You’ve been pairing sake with your spicy tuna rolls for years and adding Japanese whisky to your rotation as of late since its booming popularity, but there’s one Japanese liquor that still remains mostly undiscovered stateside: shochu. This spirit is so beloved in Japan that it’s known as the country’s native spirit and even trumps sake in popularity.
You could think of shochu as a relative of vodka, albeit a distant one. This centuries-old spirit boasts a robust flavor profile, and some expressions, like Saiten from iichiko, a leading maker of premium shochu with U.S. distribution, have a bit of a umami flavor that pairs nicely with savory, rich dishes and citrus cocktails, too.
In a nutshell, shochu is a clear, white spirit that’s distilled from vegetables and grains like barley, sweet potato, and rice, explains Tetsuro Miyazaki, the general manager of iichiko USA.
“It offers an incredibly rich flavor while also remaining very light with a smooth finish,” Miyazaki says.
But it’s funky, too: A fermentation process involves earthy and sweet koji, considered Japan’s national mold. Here in the U.S., James Beard award-winning Chef Sean Brock has tapped into the culinary potential of koji, experimenting with it in hot sauces and beer.
Bartenders familiar with shochu appreciate its range.
“It can be consumed neat, on the rocks, with a touch of hot water to enhance the aroma, in a simple highball, or as the backbone of a low-alcohol cocktail,” says Branden Fugate, beverage director at Tender Mercy in Dayton, Ohio, who, a few years back, was introduced to the world of shochu at a tasting in the home of a Japanese consulate.
Here’s an introduction to shochu, the Japanese liquor that could very well start trending stateside—as well as some bottles to add to your bar cart and a cocktail recipe to experiment with as you’re getting to know this complex spirit.
How shochu is made—and how it differs from sake
The biggest difference when it comes to Japan’s popular spirits is that shochu is distilled, whereas sake’s classified as a fermented beverage, Miyazaki says.
Since many people confuse the two spirits, you can think of it this way: Beer is to whisky what sake is to shochu, says Paul Nakayama, who, with his wife, Mai, owns Nankai Shochu, a premium spirit from the Japanese Island of Amam.
Genuine shochu is unique against all other spirits in the world because it’s single-distilled, all-natural, and fermented by koji, the Japanese mold varietal that’s also responsible for making soy sauce and miso, Nakayama says.
“Its production method results in a spirit that tastes deliciously unlike anything else,” Nakayama says.
Most spirits clock in around 40 percent ABV. Shochu typically ranges between 25 to 43 percent, meaning some expressions serve as less boozy alternatives. For an additional reference point, sake’s ABV is around 15 percent.
What does shochu taste like?
Because it’s single distilled, shochu represents the flavors of the source ingredients and has a true sense of terroir, Nakayama says. But, different ingredient types will yield different profiles and spirits experts have a diverse set of tasting notes.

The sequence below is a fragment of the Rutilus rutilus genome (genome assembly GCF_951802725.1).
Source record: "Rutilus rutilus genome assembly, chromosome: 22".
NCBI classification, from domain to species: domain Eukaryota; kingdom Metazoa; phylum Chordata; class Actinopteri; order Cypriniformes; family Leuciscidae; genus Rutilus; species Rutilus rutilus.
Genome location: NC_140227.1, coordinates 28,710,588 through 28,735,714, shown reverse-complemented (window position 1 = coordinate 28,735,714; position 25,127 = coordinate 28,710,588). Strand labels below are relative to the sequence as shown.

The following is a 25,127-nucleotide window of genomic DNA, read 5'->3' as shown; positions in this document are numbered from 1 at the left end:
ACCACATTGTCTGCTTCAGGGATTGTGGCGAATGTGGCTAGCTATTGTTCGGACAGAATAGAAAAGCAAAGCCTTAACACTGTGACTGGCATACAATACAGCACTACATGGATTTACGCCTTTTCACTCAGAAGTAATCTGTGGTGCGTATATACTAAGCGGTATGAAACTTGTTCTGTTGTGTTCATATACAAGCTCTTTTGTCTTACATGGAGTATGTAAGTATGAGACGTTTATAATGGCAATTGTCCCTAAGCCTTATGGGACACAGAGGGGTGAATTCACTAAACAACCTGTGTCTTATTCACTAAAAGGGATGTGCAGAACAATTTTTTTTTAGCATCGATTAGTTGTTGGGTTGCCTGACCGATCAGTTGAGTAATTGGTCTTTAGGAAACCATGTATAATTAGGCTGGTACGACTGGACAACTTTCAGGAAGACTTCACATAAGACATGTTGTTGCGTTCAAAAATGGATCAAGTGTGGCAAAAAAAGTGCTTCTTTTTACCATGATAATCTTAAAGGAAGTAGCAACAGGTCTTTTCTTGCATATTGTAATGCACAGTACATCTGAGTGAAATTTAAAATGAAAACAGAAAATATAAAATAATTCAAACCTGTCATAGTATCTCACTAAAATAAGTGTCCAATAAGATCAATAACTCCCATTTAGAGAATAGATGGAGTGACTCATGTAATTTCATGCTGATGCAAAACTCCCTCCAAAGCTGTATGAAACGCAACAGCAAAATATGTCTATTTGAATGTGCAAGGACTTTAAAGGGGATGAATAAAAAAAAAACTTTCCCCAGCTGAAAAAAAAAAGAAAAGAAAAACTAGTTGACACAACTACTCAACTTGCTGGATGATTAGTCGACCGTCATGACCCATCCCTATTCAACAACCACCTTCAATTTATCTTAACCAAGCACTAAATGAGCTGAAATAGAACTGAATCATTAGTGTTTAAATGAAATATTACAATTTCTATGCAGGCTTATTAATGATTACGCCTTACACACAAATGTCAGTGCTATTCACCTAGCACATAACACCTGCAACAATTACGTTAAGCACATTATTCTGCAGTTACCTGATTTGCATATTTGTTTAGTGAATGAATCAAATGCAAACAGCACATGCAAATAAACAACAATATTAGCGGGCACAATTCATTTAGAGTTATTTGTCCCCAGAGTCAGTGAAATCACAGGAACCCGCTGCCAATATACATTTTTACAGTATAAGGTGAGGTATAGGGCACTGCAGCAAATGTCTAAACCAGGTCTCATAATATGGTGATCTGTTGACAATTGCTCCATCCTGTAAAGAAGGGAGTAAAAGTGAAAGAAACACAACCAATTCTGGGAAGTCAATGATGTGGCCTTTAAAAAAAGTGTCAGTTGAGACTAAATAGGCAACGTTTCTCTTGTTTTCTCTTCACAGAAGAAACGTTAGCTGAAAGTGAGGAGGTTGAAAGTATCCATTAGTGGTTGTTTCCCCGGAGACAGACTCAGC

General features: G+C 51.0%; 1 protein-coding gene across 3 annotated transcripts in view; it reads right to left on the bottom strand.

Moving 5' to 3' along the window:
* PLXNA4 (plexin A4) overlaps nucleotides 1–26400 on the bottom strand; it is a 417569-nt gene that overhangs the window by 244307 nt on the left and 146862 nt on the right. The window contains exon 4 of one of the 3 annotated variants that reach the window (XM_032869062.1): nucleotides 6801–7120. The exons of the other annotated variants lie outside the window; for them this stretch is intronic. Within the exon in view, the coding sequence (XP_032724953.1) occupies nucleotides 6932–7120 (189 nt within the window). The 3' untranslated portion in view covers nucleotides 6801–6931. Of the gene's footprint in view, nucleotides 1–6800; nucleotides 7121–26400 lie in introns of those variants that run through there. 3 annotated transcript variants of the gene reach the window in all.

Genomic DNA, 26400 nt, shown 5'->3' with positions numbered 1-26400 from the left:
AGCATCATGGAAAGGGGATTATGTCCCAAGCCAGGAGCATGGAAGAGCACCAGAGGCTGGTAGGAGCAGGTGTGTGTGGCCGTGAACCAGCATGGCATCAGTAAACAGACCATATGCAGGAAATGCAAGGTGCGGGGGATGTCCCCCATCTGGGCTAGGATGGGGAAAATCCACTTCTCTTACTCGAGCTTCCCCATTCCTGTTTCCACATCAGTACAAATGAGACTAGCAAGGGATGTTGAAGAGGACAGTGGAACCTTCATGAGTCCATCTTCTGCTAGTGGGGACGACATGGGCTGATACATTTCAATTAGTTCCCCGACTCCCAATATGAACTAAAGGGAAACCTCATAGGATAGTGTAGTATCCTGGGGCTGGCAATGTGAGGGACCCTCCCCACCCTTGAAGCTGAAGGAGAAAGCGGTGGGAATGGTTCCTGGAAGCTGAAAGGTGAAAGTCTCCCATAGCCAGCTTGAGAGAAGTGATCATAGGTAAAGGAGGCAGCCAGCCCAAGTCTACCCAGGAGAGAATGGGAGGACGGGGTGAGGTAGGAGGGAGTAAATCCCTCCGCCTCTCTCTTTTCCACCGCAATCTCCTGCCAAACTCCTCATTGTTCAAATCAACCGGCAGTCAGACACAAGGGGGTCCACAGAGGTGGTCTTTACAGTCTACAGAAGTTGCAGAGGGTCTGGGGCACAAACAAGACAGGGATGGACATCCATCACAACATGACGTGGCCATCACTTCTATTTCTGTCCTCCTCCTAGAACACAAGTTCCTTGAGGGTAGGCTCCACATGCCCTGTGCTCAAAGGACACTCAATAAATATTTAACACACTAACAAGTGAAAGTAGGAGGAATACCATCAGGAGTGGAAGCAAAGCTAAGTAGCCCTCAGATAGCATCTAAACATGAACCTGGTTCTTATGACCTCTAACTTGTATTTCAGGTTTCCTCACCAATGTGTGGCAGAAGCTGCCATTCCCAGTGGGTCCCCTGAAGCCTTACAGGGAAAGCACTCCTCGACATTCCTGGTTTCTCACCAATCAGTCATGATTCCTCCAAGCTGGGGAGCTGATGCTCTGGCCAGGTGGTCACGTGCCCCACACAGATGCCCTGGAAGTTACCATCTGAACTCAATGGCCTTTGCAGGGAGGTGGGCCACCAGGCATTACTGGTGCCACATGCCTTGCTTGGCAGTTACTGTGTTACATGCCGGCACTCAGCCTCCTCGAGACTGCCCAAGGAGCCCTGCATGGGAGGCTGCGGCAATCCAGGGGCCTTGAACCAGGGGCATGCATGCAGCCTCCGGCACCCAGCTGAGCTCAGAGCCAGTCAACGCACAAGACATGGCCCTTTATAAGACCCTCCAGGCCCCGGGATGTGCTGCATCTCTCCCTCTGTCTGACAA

For Nakayama, barley shochu will be mild and slightly sweet; sweet potato shochu can be rich, fruity, and earthy; and black sugar (Kokuto) shochu from Amami is light with strong tropical fruit notes.
Meanwhile, James “KP” Sykes, co-owner of The Armory in Brooklyn, says sweet potato shochu can deliver an intense level of herbal tones, caramel, and sometimes butterscotch on the first sip; and you might be able to pick up more subtle notes of vanilla, chocolate and peanut brittle in barley-based shochu.
3 bottles of shochu to try now
Shochu has enough mettle to hold its own in cocktails, Sykes says, but can also be sipped and enjoyed by itself. Looking to imbibe? Here are a few bottles that are a great introduction to the spirit.
1. iichiko Saiten
As the brand’s most recent expression, iichiko’s Saiten is filtered through 1,000 feet of volcanic rock to produce a clean flavor. With 43 percent ABV, it’s on the strong side for shochu and has tasting notes of honeydew melon, white grapes, and white pepper. “Saiten is incredibly mixable, and has savory flavors and umami-like character in mixology,” Miyazaki says.
2. Mizu Green Tea Shochu
Made with a mixture of barley, koji rice, and green tea leaves, this green tea shochu is rich and decadent. “The green tea leaves are added in the secondary fermentation process, which lends a graceful, harmonious aroma amidst the barley, kelp, and peppercorn flavor profile,” Sykes says.
3. Nankai Gold
Artfully blended from a variety of oak-aged kokuto shochu, Nankai Gold has complex, rich notes of green apple, chocolate, raisins, and honey with a smooth, long finish, Nakayama says. “On its own, it can compete against popular Japanese whiskies but with much more umami,” he says. “As a nightcap, I enjoy it as an exceptional old fashioned.” (Keep reading for the recipe.)
A cocktail recipe to experiment with: Koji old fashioned
- 2 oz iichiko Saiten
- 0.25 oz simple syrup (to make, combine 1 cup hot water with 1.5 cups sugar and shake vigorously until dissolved)
- 2-3 dashes Angostura Bitters
- Orange slice
- Mix all ingredients into a glass with ice.
- Stir and garnish with orange slice.